Choreographer and performer Andrea “Andi” Schermoly returned to Festival Ballet Theatre to create a new ballet piece. Over the past few months, we’ve watched her creation take place. The work, “Plume,” a contemporary ballet is set to premiere on Saturday, October 13, 2018 at the Irvine Barclay Theatre, as part of FBT’s production, “Ovation.” We interviewed Andi about her latest work – a sublime piece with a strong ecological statement.

Choreographer Andi Schermoly with Festival Ballet Theatre corps de ballet

Andi Schermoly during rehearsals with Festival Ballet Theatre at Southland Ballet Academy studios. Photo by Skye Schmidt

Festival Ballet Theatre (FBT): Tell us about “Plume.”

ANDI: Plume is inspired by the documentation of thousands of dying birds that have been filmed and photographed flying in and out of “trash island” and other plastic filled seas off the coasts of our continent.
FBT: What is your process like when choreographing a new piece?

ANDI: I usually have a theme if not a story. But not always. Sometimes dance is enough of a journey itself and dictates its own path through abstraction. I work hand in hand with the dancers to create original steps and movement quality that illuminates the theme. I do not pre-plan steps. I had music chosen prior to coming in and I try to paint the story with texture and pace using that.
FBT: What inspired you to create “Plume?”

ANDI: I was inspired specifically by the documentary film “Midway” tracking the albatross birds that are dying in droves due to plastic consumption, entrapment, and toxicity. Trash Island and other trash vortexes are continent-sized floating “masses” of debris and plastic created by human waste. We are quite literally killing our ecology, our world and ourselves at a very rapid pace.

Zak and Tara dancingin Plume

Zak Ryan Schlegel and Tara Ghassemieh. Festival Ballet Theatre. Photo by Skye Schmidt.

FBT: Tell us about the differences or similarities for you personally between being a dancer vs choreographer.

ANDI: There are vast differences. A choreographer is a freelance position that I enjoy and dedicate my life to. It involves a lot more independence and travel than most company positions dancing. After being a professional dancer, I enjoy the freedom of working with different companies worldwide and the ability to create my own work and talk about the issues I love and/or want to explore. The rigors are surprisingly similar but the physicality is not as extreme daily for me any longer. I’m moving intensely through part of the creation phase and observing the other part. It’s a different sort of mental stamina that is required and at times more exhausting than dancing as the responsibilities are different. In addition, the quality of the art rests almost entirely on how I drive the creation phase and human interaction. That part I love, though.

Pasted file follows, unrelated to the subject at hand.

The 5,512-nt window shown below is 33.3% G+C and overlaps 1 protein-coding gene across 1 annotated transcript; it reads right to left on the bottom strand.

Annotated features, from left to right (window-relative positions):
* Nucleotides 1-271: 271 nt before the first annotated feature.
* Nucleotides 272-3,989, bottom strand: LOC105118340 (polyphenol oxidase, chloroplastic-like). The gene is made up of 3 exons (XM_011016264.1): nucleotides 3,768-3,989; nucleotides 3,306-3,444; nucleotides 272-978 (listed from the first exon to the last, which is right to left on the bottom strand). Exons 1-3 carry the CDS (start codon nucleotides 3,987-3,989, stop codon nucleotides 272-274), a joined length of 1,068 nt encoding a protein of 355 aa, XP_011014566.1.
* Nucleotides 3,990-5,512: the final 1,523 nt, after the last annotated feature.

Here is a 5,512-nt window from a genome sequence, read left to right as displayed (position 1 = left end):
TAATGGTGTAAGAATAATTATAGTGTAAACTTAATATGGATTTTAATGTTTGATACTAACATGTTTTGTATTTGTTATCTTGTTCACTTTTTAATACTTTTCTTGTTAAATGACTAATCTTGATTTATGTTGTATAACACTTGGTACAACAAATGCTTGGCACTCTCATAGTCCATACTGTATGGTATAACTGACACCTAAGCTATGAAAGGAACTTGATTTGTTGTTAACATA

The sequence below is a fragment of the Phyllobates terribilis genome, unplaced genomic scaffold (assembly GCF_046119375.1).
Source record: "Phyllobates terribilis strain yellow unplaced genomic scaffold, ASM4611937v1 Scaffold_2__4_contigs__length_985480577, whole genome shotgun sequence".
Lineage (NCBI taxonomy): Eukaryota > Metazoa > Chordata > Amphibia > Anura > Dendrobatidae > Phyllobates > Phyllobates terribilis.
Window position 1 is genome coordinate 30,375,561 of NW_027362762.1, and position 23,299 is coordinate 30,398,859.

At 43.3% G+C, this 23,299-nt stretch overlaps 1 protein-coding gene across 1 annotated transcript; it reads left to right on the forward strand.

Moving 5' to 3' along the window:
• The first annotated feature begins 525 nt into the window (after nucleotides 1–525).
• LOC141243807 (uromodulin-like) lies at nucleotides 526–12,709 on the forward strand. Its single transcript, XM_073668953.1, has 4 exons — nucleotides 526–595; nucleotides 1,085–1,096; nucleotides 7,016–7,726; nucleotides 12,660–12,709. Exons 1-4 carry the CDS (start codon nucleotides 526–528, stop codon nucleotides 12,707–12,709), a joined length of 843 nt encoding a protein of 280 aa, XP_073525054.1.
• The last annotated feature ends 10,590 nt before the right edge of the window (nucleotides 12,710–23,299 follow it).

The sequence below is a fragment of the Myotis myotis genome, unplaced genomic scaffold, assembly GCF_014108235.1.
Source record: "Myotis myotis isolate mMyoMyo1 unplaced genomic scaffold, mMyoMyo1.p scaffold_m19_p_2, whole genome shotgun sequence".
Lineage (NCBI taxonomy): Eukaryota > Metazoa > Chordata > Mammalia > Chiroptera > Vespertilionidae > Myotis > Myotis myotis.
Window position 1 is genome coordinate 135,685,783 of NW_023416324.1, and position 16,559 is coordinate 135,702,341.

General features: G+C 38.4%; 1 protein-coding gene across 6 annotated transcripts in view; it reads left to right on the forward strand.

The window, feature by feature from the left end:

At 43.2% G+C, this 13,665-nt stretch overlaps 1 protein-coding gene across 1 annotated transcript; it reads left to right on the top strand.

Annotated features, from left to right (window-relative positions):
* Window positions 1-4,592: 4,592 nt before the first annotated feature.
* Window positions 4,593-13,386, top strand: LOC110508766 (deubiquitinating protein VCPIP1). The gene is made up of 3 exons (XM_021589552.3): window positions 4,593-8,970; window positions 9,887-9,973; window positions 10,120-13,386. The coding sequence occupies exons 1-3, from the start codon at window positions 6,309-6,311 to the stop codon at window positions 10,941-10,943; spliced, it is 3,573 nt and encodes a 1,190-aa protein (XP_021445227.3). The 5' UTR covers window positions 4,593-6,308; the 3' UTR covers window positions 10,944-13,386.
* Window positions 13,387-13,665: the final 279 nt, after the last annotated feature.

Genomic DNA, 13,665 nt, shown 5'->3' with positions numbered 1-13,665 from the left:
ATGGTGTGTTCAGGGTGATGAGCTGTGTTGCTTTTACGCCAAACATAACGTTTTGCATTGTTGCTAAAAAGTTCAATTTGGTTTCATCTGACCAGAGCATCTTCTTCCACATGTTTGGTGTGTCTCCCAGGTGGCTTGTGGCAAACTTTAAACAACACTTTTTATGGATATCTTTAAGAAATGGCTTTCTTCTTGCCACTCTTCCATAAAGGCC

FBT: What’s next for Andi Schermoly? By the way, do you prefer Andrea?

ANDI: I’m fine with both Andi or Andrea. I will be choreographing almost entirely next year away from LA. Upcoming work and creations include LOUISVILLE Ballet Company, Royal New Zealand Ballet and Cincinnati Ballet amongst others. It’s very exciting and am very grateful to love and continue to do this work. In addition to that, I always enjoy working with Festival Ballet Theater immensely.

Watch this promo video for Plume. Tickets available at the Irvine Barclay Theatre.